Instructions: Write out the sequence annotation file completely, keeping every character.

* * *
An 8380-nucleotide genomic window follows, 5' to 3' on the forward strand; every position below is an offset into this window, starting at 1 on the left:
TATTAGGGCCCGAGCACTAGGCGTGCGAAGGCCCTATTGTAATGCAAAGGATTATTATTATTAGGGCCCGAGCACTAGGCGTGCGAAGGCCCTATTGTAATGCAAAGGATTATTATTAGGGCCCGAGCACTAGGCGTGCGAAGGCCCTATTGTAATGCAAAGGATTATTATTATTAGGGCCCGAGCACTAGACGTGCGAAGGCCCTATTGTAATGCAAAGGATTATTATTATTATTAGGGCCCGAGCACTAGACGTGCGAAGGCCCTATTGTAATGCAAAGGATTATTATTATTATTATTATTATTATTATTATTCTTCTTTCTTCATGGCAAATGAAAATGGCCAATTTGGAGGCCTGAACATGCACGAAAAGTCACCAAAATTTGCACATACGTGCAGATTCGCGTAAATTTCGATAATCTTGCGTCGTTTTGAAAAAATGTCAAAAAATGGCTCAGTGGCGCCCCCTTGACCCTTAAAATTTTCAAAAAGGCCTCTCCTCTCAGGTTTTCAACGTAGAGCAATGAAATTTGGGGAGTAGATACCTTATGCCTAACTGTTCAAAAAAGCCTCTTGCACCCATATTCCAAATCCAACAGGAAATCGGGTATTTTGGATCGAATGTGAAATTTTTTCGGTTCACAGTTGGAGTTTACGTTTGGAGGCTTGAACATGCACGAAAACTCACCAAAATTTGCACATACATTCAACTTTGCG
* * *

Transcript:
An 8380-nucleotide genomic window follows, 5' to 3' on the forward strand; every position below is an offset into this window, starting at 1 on the left:
TATTAGGGCCCGAGCACTAGGCGTGCGAAGGCCCTATTGTAATGCAAAGGATTATTATTATTAGGGCCCGAGCACTAGGCGTGCGAAGGCCCTATTGTAATGCAAAGGATTATTATTAGGGCCCGAGCACTAGGCGTGCGAAGGCCCTATTGTAATGCAAAGGATTATTATTATTAGGGCCCGAGCACTAGACGTGCGAAGGCCCTATTGTAATGCAAAGGATTATTATTATTATTAGGGCCCGAGCACTAGACGTGCGAAGGCCCTATTGTAATGCAAAGGATTATTATTATTATTATTATTATTATTATTATTCTTCTTTCTTCATGGCAAATGAAAATGGCCAATTTGGAGGCCTGAACATGCACGAAAAGTCACCAAAATTTGCACATACGTGCAGATTCGCGTAAATTTCGATAATCTTGCGTCGTTTTGAAAAAATGTCAAAAAATGGCTCAGTGGCGCCCCCTTGACCCTTAAAATTTTCAAAAAGGCCTCTCCTCTCAGGTTTTCAACGTAGAGCAATGAAATTTGGGGAGTAGATACCTTATGCCTAACTGTTCAAAAAAGCCTCTTGCACCCATATTCCAAATCCAACAGGAAATCGGGTATTTTGGATCGAATGTGAAATTTTTTCGGTTCACAGTTGGAGTTTACGTTTGGAGGCTTGAACATGCACGAAAACTCACCAAAATTTGCACATACATTCAACTTTGCG